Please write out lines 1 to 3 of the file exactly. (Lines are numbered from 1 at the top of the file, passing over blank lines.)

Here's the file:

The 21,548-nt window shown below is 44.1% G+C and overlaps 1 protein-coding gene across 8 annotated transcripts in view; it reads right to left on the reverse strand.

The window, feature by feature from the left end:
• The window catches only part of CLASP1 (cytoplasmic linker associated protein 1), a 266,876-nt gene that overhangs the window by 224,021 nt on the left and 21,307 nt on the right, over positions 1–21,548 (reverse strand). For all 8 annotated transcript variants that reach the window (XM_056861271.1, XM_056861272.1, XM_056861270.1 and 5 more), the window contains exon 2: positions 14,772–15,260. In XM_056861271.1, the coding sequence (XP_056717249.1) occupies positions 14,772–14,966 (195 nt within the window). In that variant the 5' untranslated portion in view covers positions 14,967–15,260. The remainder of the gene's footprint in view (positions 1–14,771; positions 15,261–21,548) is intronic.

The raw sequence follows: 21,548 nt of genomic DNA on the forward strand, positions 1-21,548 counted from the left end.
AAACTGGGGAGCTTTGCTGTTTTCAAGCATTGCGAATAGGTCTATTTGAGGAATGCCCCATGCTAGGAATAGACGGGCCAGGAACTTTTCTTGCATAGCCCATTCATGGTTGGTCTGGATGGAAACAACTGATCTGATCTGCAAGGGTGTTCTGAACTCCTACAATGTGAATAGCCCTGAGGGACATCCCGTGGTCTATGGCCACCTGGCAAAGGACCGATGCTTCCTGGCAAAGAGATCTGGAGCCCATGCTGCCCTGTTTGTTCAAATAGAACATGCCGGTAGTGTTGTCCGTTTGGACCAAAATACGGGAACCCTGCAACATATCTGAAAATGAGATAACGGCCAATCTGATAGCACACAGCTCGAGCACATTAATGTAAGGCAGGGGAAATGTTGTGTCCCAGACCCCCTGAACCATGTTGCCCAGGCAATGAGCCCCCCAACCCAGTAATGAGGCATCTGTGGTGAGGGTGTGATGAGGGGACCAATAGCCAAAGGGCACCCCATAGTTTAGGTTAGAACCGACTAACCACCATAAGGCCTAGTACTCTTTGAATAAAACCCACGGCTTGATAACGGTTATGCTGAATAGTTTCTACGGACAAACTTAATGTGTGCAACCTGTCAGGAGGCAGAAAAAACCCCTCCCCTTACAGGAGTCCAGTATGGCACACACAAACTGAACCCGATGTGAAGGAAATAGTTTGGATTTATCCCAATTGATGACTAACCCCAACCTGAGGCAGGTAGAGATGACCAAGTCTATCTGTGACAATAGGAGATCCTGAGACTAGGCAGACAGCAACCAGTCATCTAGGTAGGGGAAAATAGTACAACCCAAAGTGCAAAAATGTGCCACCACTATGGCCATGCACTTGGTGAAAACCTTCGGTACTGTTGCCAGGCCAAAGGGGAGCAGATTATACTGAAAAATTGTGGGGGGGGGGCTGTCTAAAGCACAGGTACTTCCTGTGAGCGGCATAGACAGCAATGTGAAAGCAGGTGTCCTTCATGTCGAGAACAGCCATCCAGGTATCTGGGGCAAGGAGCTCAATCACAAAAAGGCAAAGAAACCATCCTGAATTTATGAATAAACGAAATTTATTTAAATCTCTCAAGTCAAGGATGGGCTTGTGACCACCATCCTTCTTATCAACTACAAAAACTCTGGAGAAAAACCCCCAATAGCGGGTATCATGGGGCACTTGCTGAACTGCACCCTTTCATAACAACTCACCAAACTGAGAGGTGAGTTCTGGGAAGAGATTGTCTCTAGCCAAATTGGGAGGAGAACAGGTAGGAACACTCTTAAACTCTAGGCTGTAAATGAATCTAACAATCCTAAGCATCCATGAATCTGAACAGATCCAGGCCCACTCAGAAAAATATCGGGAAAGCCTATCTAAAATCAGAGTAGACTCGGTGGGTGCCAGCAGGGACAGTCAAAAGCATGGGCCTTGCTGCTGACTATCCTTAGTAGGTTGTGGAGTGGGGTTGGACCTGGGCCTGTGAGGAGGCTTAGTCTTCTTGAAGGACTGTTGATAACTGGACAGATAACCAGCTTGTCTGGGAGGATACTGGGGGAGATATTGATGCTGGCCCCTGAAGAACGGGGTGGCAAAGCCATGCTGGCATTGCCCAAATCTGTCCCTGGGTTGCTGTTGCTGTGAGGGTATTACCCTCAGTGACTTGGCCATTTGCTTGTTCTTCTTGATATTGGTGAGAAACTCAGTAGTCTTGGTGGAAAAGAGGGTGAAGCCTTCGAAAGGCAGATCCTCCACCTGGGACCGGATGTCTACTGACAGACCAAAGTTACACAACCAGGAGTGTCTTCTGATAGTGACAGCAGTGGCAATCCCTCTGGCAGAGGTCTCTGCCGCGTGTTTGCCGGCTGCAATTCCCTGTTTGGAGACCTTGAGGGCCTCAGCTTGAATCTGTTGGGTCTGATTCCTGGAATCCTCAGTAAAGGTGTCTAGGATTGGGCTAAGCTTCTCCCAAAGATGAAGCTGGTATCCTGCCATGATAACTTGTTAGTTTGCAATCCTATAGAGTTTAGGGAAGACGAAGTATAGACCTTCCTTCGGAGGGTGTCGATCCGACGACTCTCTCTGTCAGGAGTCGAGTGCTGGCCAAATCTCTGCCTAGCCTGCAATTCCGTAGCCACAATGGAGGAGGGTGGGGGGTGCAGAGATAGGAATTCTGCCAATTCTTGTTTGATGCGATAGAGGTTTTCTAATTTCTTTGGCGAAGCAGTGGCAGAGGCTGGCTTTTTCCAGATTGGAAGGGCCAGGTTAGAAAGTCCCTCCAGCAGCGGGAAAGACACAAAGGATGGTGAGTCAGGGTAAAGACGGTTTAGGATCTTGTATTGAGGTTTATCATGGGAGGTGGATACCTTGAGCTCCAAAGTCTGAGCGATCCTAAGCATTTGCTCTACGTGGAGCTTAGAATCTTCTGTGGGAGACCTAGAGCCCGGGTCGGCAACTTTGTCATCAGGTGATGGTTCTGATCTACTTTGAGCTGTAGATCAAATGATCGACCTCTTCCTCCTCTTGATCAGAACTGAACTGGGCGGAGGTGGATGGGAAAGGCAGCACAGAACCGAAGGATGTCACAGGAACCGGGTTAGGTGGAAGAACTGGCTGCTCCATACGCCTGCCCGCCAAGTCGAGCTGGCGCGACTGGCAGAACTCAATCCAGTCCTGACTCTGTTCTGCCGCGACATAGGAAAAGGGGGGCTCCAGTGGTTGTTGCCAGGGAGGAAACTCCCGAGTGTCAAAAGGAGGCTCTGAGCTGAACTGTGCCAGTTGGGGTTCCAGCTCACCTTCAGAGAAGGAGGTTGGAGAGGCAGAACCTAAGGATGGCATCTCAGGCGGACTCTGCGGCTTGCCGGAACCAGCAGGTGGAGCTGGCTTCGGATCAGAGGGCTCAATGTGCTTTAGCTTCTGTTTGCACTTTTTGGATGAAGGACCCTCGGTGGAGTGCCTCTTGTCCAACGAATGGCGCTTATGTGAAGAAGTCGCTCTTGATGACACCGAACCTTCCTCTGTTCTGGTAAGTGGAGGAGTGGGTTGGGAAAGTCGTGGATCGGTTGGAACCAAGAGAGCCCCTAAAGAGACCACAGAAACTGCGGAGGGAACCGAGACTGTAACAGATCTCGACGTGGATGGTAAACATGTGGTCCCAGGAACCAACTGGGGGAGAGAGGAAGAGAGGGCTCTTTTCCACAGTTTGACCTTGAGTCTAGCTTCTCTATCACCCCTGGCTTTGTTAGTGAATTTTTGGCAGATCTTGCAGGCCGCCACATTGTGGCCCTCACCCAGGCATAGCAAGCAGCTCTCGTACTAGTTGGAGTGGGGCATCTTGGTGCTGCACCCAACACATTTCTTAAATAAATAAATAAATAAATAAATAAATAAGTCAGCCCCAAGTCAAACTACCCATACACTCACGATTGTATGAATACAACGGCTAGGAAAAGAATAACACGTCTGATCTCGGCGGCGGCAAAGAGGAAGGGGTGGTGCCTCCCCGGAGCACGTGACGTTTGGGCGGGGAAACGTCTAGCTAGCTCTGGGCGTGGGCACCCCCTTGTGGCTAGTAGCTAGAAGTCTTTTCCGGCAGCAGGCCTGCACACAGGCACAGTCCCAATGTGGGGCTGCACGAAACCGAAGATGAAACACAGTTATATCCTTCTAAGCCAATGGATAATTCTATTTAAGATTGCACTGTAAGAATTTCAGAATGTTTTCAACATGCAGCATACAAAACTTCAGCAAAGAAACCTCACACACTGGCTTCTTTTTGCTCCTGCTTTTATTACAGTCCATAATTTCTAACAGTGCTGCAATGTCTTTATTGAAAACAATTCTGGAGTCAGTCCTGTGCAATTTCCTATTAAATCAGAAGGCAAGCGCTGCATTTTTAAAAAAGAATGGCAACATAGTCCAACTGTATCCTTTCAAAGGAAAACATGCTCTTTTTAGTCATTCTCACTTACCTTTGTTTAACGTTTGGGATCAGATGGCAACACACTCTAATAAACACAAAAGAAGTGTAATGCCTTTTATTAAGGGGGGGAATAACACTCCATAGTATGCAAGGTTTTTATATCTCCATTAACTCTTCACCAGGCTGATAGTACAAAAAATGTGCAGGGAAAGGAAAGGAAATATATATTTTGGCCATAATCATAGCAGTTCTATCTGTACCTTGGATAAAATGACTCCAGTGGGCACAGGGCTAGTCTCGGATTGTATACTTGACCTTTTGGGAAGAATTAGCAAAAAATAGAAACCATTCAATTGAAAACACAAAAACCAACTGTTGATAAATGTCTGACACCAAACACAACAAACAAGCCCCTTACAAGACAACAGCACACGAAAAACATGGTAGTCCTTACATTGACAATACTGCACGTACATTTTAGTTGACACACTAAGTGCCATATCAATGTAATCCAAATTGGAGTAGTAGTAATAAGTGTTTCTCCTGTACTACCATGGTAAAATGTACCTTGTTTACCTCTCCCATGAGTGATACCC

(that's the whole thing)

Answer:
The 21,548-nt window shown below is 44.1% G+C and overlaps 1 protein-coding gene across 8 annotated transcripts in view; it reads right to left on the reverse strand.

The window, feature by feature from the left end:
• The window catches only part of CLASP1 (cytoplasmic linker associated protein 1), a 266,876-nt gene that overhangs the window by 224,021 nt on the left and 21,307 nt on the right, over positions 1–21,548 (reverse strand). For all 8 annotated transcript variants that reach the window (XM_056861271.1, XM_056861272.1, XM_056861270.1 and 5 more), the window contains exon 2: positions 14,772–15,260. In XM_056861271.1, the coding sequence (XP_056717249.1) occupies positions 14,772–14,966 (195 nt within the window). In that variant the 5' untranslated portion in view covers positions 14,967–15,260. The remainder of the gene's footprint in view (positions 1–14,771; positions 15,261–21,548) is intronic.